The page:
Two-Way Radios - Backcountry Access

  • Two-Way Radios 2.0: How the Landscape is Changing

    Who would have ever thought that, in the era of smartphones, two-way radios would make a comeback? Learn what’s changing from BCA Electronics Category Director Toni Leskela.

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  • Wildsnow Gear Review: Tools For Ski Touring Communication – BC Link Radios

    WildSnow is a strong advocate of using 2-way radios to enhance safety while backcountry skiing. BC Link radios are tried and true, and as the winter season approaches, Jonathan Cooper likes to remind himself – and us – of how important communication is in the backcountry.

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  • CSAW Presentation: Telluride Takes Backcountry Radio Program to the Next Level

    The common use of two-way radio channels enables people not only to communicate clearly with those in their group but also to coordinate with other backcountry groups to make sure they’re not endangering each other. Heli guide and former avalanche forecaster Matt Steen described the use of common radio channels in the Telluride “sidecountry” at the 2017 Colorado Snow and Avalanche Workshop (CSAW).

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  • #sendandreturn: BC Link Radios on Mt. Logan: A report from Canada’s highest summit

    Beast. There is no other word for this mountain. At 5959m, Mt. Logan is Canada’s highest mountain, second only to Denali in North America. It’s hard to describe how one feels standing at the top of this mountain, other than short on oxygen. Then, something incredible happened…. the crackle of a voice on my BC Link radio. #sendandreturn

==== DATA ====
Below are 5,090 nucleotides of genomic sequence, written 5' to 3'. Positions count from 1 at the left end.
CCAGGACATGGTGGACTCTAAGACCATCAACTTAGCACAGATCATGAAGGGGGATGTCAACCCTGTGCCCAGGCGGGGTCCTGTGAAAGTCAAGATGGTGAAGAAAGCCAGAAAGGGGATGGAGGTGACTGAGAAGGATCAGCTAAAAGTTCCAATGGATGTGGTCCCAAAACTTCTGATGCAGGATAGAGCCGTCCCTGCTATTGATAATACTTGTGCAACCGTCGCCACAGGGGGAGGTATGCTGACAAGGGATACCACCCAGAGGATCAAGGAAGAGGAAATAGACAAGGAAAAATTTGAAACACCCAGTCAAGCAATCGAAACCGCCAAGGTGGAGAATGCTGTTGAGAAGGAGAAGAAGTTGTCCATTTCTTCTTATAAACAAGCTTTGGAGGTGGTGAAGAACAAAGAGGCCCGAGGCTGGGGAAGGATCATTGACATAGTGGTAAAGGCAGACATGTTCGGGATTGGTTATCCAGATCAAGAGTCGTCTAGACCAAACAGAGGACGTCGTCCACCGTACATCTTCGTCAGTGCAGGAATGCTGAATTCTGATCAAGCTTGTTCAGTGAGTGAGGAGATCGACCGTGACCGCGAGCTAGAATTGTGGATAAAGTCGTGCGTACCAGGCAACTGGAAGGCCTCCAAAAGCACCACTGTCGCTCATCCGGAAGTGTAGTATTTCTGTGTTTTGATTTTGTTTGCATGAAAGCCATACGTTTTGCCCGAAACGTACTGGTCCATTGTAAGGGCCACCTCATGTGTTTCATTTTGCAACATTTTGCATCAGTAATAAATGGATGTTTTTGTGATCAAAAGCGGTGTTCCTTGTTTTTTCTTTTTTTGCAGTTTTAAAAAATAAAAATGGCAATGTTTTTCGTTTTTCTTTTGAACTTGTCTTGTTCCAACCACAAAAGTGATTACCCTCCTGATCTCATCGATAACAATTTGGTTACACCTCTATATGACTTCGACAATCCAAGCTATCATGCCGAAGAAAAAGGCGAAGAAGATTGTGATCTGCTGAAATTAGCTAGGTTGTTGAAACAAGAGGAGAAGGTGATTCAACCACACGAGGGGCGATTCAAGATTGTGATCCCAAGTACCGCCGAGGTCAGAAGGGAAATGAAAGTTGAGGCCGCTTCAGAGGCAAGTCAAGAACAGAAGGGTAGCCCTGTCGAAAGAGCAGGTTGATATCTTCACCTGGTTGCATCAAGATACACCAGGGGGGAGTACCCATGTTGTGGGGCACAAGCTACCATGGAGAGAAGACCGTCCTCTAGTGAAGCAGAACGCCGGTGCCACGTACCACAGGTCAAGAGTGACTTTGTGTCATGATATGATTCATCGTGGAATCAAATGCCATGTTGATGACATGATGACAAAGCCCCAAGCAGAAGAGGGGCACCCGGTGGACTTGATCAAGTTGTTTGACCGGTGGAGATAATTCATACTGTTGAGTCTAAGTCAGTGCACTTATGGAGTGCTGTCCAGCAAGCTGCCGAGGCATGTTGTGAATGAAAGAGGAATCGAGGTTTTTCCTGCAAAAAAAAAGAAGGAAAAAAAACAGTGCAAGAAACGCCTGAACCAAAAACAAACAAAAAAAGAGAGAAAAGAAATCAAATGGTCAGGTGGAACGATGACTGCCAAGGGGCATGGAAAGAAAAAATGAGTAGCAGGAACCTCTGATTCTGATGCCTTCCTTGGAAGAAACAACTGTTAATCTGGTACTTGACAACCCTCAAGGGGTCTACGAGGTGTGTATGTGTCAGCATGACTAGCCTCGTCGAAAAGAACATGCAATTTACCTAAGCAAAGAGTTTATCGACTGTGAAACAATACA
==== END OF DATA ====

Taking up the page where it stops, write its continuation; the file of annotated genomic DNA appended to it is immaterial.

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  • Not Just for Winter Anymore: How to Use Your Two-Way Radios in Summer

    Paddle, ride, climb, hike or bike, here are 5 ways to use BC Link two-way radios in the summer.

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  • Freeskier Review: Backcountry Access BC Link Radio, Camo Style

    On a recent overnight trip in Colorado’s Holy Cross Wilderness—Donny O’Neill and crew found their BC Link Radios to be particularly useful. A spring storm was hovering and visibility was low. But their team of four was able to communicate back and forth, relaying to each other information about whether certain routes into the East Cross Creek drainage were safe and skiable.

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  • #unepicadventures: Radio Communications Alert Group of Avalanche

    Three backcountry skiers effectively used their two-way radios last month to instantly communicate the moment an avalanche triggered and began to slide. It’s a good example of the isolated danger of triggering persistent slab avalanches. And a great example of safe backcountry travel protocols.

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  • How I Use My BCA MtnPro Gear Year-Round

    If it were my choice, I would be using my BCA MtnPro gear year round after a two-week summer break. I would be off to the southern hemisphere to enjoy winter sledding in the Andes. In reality, that’s not quite happening yet. I do use the following BCA gear in the summer and fall: BC Link radios, Stash packs, MtnPro protective vest and MtnPro shin guards. Here’s where I use them.

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  • Avalanche Rescue: Airbag deployed as skier radios for help on Berthoud Pass

    On Sunday January 29, 2017, Dustin Opheim was caught in an avalanche near Berthoud Pass on the southeast aspect of Russell. The incident was reported to CAIC. Dustin recounts his avalanche rescue experience in which he deployed BCA Float avalanche airbag and communicated to his group via his BC Link radios.

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